At first, I struggled with how to pull together ideas regarding the ideas explained in Elizabeth’s Groez’s chapter, Refiguring Bodies, and the class visit to the Pop-Up Museum of Queer History. One link between the two is the idea of temporary autonomous zones. If I understand correctly, temporary autonomous zones are spaces where new ideas and identities can be explored and experimented with. An intentional community is a temporary (but perhaps more permanent) autonomous zone because it allows its residents to find and create new ways of developing community interaction, supplying one’s needs, and interacting with the outside world.

The  Pop-Up Museum of Queer History  creates a temporary autonomous zone. The museum could be placed anywhere in the world, and therefore creates a space where queer history is recognized and celebrated. Queer history isn’t recognized as part of US History in high school, but it could exist if the museum sets up in a local high school. By using its mobility, the museum creates recognition for an entire sector of the population that are often ignored and discriminated.

The internet has probably been on the best innovations in terms of temporary autonomous space.  Anyone can create a space that sets for a new way of being in the world. In fact, except for limited censorship (we hope, right?) and child pornography, you can legally post about anything in everything in the world. Just think about the TAS we create on our Facebook page. We can create a zone where we are represented as exactly the person we want to be. In fact, people often believe that this zone is so temporary and so autonomous that nothing they post will have an effect on their real lives, but perhaps we are wrong for thinking so! But the internet can also bring about temporary autonomous zones that are positive. One of the exhibits at the Pop-Up museum featured a blog called I’m From Driftwood, which featured stories of gay people from all over the world. I listened to the story of a Linda Mortimer.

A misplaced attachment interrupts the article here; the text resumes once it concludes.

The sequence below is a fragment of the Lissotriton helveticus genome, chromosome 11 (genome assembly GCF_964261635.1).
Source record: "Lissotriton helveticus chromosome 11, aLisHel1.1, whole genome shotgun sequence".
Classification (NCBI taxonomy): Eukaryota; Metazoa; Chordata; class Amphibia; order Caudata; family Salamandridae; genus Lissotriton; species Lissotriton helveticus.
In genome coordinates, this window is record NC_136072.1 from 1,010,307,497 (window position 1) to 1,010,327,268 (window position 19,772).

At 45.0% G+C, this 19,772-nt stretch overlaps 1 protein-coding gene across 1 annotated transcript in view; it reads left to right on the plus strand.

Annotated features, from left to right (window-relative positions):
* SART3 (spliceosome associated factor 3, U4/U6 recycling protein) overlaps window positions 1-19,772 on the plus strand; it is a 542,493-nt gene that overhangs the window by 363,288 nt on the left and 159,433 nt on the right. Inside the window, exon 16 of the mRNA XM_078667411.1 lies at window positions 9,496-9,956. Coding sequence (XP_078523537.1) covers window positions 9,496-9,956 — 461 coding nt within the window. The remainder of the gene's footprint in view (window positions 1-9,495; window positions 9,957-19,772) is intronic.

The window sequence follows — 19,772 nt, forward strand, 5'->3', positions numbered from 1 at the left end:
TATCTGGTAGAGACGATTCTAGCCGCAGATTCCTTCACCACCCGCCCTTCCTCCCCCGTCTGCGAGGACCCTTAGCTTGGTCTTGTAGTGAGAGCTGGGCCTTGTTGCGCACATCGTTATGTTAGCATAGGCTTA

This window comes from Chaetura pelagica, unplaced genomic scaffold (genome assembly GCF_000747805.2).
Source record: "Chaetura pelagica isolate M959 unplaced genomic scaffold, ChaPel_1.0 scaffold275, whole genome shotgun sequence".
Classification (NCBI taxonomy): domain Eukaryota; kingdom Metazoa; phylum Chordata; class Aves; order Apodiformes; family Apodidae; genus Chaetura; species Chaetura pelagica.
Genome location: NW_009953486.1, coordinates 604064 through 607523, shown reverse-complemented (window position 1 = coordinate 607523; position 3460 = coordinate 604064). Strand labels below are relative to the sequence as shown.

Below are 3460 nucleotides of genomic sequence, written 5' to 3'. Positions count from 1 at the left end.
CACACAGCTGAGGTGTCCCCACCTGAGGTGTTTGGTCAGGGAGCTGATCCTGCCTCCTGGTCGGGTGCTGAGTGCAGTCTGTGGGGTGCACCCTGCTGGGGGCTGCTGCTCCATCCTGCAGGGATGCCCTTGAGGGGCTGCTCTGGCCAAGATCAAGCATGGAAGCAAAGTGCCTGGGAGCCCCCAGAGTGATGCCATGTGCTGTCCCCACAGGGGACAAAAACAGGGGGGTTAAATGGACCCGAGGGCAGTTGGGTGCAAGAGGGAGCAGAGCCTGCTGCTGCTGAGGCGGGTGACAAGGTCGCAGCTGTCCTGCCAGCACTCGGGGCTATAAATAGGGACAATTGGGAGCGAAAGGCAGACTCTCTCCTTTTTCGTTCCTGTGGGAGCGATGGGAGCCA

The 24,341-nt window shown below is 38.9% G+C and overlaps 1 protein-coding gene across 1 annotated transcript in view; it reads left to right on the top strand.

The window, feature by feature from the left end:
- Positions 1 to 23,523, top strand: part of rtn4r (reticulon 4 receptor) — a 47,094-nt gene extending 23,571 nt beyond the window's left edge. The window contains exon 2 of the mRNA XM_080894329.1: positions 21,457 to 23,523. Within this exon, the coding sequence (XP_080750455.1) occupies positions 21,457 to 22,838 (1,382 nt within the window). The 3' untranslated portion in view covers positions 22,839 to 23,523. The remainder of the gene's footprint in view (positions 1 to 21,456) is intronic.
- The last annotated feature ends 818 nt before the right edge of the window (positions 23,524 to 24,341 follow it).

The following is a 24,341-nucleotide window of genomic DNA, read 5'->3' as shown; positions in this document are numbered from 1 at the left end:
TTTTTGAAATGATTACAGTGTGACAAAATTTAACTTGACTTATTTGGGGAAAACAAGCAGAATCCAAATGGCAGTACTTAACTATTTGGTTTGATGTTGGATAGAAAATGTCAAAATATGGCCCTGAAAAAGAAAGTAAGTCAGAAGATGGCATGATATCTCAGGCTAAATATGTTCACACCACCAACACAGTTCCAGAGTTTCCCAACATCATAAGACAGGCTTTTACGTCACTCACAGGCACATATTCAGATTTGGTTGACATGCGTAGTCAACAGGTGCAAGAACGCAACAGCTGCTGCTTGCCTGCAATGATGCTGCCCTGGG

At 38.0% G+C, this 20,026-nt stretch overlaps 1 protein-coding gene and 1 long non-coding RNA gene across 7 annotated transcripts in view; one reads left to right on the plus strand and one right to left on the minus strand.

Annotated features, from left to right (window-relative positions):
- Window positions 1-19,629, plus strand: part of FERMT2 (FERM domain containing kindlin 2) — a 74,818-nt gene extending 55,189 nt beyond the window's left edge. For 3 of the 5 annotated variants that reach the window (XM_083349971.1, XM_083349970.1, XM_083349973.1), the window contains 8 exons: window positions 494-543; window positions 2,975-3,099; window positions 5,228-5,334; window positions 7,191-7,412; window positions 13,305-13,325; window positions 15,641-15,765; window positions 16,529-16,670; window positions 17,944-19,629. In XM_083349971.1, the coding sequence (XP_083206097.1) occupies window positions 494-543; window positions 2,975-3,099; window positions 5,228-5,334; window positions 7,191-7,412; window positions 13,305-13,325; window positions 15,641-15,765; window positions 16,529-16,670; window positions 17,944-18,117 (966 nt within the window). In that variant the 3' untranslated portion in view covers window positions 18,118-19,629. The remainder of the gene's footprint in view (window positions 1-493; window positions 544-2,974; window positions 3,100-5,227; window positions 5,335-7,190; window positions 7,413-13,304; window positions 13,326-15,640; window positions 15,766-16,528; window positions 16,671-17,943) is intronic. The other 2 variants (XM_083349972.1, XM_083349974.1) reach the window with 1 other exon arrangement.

Her story was about her first time going to a lesbian bar. As a reflect now, I realize that through the mechanism of a temporary autonomous zone like The Pop-Up Museum of Queer History, I accessed a permanent autonomous zone, the blog, which shared the story of a woman experiencing the liberation of another permanently autonomous zone for the very first time.  When I can experience the idea of a temporary autonomous zone, I recognize how powerful the space can be.

-Jenna Graham